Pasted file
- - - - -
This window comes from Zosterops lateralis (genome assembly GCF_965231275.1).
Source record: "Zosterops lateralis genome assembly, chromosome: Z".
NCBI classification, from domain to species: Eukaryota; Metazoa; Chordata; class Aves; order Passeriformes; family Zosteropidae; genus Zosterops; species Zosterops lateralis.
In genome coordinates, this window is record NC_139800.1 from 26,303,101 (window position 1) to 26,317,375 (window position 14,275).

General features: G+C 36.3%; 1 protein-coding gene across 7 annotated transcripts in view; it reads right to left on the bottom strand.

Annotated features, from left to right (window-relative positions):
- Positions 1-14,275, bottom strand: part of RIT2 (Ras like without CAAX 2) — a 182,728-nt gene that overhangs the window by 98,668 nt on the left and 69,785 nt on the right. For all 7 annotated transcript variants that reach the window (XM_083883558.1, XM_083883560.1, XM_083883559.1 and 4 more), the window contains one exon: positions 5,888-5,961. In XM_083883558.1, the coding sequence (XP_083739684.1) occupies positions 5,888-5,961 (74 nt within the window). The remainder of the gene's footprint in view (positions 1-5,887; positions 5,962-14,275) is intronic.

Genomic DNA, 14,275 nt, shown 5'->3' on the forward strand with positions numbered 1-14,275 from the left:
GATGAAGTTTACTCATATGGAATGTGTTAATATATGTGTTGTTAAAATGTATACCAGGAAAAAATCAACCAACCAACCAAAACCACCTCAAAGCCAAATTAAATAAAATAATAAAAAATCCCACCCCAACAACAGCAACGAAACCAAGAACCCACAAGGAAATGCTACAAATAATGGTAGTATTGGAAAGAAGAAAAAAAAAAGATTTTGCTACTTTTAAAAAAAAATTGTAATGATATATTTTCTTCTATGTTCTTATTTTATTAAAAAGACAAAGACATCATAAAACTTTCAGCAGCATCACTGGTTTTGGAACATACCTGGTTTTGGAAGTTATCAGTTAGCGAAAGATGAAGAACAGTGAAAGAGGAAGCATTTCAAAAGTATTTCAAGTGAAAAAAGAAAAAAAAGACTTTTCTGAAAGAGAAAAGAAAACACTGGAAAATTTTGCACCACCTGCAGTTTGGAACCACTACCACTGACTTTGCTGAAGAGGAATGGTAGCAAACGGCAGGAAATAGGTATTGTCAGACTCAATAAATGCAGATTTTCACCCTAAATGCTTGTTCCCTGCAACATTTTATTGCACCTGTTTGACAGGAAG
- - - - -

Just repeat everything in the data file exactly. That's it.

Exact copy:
This window comes from Zosterops lateralis (genome assembly GCF_965231275.1).
Source record: "Zosterops lateralis genome assembly, chromosome: Z".
NCBI classification, from domain to species: Eukaryota; Metazoa; Chordata; class Aves; order Passeriformes; family Zosteropidae; genus Zosterops; species Zosterops lateralis.
In genome coordinates, this window is record NC_139800.1 from 26,303,101 (window position 1) to 26,317,375 (window position 14,275).

General features: G+C 36.3%; 1 protein-coding gene across 7 annotated transcripts in view; it reads right to left on the bottom strand.

Annotated features, from left to right (window-relative positions):
- Positions 1-14,275, bottom strand: part of RIT2 (Ras like without CAAX 2) — a 182,728-nt gene that overhangs the window by 98,668 nt on the left and 69,785 nt on the right. For all 7 annotated transcript variants that reach the window (XM_083883558.1, XM_083883560.1, XM_083883559.1 and 4 more), the window contains one exon: positions 5,888-5,961. In XM_083883558.1, the coding sequence (XP_083739684.1) occupies positions 5,888-5,961 (74 nt within the window). The remainder of the gene's footprint in view (positions 1-5,887; positions 5,962-14,275) is intronic.

Genomic DNA, 14,275 nt, shown 5'->3' on the forward strand with positions numbered 1-14,275 from the left:
GATGAAGTTTACTCATATGGAATGTGTTAATATATGTGTTGTTAAAATGTATACCAGGAAAAAATCAACCAACCAACCAAAACCACCTCAAAGCCAAATTAAATAAAATAATAAAAAATCCCACCCCAACAACAGCAACGAAACCAAGAACCCACAAGGAAATGCTACAAATAATGGTAGTATTGGAAAGAAGAAAAAAAAAAGATTTTGCTACTTTTAAAAAAAAATTGTAATGATATATTTTCTTCTATGTTCTTATTTTATTAAAAAGACAAAGACATCATAAAACTTTCAGCAGCATCACTGGTTTTGGAACATACCTGGTTTTGGAAGTTATCAGTTAGCGAAAGATGAAGAACAGTGAAAGAGGAAGCATTTCAAAAGTATTTCAAGTGAAAAAAGAAAAAAAAGACTTTTCTGAAAGAGAAAAGAAAACACTGGAAAATTTTGCACCACCTGCAGTTTGGAACCACTACCACTGACTTTGCTGAAGAGGAATGGTAGCAAACGGCAGGAAATAGGTATTGTCAGACTCAATAAATGCAGATTTTCACCCTAAATGCTTGTTCCCTGCAACATTTTATTGCACCTGTTTGACAGGAAG